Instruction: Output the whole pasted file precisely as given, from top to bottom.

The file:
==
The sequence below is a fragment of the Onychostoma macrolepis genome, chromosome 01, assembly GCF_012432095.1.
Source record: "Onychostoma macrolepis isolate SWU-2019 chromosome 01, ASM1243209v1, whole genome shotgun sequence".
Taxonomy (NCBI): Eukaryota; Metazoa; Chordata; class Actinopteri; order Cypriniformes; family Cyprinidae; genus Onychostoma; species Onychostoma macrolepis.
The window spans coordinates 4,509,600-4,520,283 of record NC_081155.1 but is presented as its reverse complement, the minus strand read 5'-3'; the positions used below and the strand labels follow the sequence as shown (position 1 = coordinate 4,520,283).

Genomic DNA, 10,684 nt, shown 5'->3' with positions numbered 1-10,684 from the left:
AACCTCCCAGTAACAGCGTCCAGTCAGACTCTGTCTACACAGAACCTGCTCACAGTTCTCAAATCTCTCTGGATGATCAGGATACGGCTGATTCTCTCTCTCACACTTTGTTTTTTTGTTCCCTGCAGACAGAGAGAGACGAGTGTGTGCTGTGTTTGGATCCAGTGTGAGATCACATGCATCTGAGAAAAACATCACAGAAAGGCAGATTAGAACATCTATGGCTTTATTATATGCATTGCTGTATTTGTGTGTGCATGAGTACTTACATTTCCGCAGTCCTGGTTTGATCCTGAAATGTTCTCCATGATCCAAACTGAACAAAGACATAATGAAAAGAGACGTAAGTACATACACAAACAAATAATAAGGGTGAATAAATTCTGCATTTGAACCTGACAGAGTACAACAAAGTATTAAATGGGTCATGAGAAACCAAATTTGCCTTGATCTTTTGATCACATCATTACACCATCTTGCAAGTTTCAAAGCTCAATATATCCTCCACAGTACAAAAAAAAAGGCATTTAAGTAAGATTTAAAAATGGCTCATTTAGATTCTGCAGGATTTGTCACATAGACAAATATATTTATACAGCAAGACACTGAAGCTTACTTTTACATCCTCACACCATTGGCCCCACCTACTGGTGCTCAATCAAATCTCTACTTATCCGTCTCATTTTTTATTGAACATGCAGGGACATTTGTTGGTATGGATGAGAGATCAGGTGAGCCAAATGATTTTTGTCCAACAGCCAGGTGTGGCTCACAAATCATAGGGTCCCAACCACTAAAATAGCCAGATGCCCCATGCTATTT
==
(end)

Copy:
The sequence below is a fragment of the Onychostoma macrolepis genome, chromosome 01, assembly GCF_012432095.1.
Source record: "Onychostoma macrolepis isolate SWU-2019 chromosome 01, ASM1243209v1, whole genome shotgun sequence".
Taxonomy (NCBI): Eukaryota; Metazoa; Chordata; class Actinopteri; order Cypriniformes; family Cyprinidae; genus Onychostoma; species Onychostoma macrolepis.
The window spans coordinates 4,509,600-4,520,283 of record NC_081155.1 but is presented as its reverse complement, the minus strand read 5'-3'; the positions used below and the strand labels follow the sequence as shown (position 1 = coordinate 4,520,283).

Genomic DNA, 10,684 nt, shown 5'->3' with positions numbered 1-10,684 from the left:
AACCTCCCAGTAACAGCGTCCAGTCAGACTCTGTCTACACAGAACCTGCTCACAGTTCTCAAATCTCTCTGGATGATCAGGATACGGCTGATTCTCTCTCTCACACTTTGTTTTTTTGTTCCCTGCAGACAGAGAGAGACGAGTGTGTGCTGTGTTTGGATCCAGTGTGAGATCACATGCATCTGAGAAAAACATCACAGAAAGGCAGATTAGAACATCTATGGCTTTATTATATGCATTGCTGTATTTGTGTGTGCATGAGTACTTACATTTCCGCAGTCCTGGTTTGATCCTGAAATGTTCTCCATGATCCAAACTGAACAAAGACATAATGAAAAGAGACGTAAGTACATACACAAACAAATAATAAGGGTGAATAAATTCTGCATTTGAACCTGACAGAGTACAACAAAGTATTAAATGGGTCATGAGAAACCAAATTTGCCTTGATCTTTTGATCACATCATTACACCATCTTGCAAGTTTCAAAGCTCAATATATCCTCCACAGTACAAAAAAAAAGGCATTTAAGTAAGATTTAAAAATGGCTCATTTAGATTCTGCAGGATTTGTCACATAGACAAATATATTTATACAGCAAGACACTGAAGCTTACTTTTACATCCTCACACCATTGGCCCCACCTACTGGTGCTCAATCAAATCTCTACTTATCCGTCTCATTTTTTATTGAACATGCAGGGACATTTGTTGGTATGGATGAGAGATCAGGTGAGCCAAATGATTTTTGTCCAACAGCCAGGTGTGGCTCACAAATCATAGGGTCCCAACCACTAAAATAGCCAGATGCCCCATGCTATTT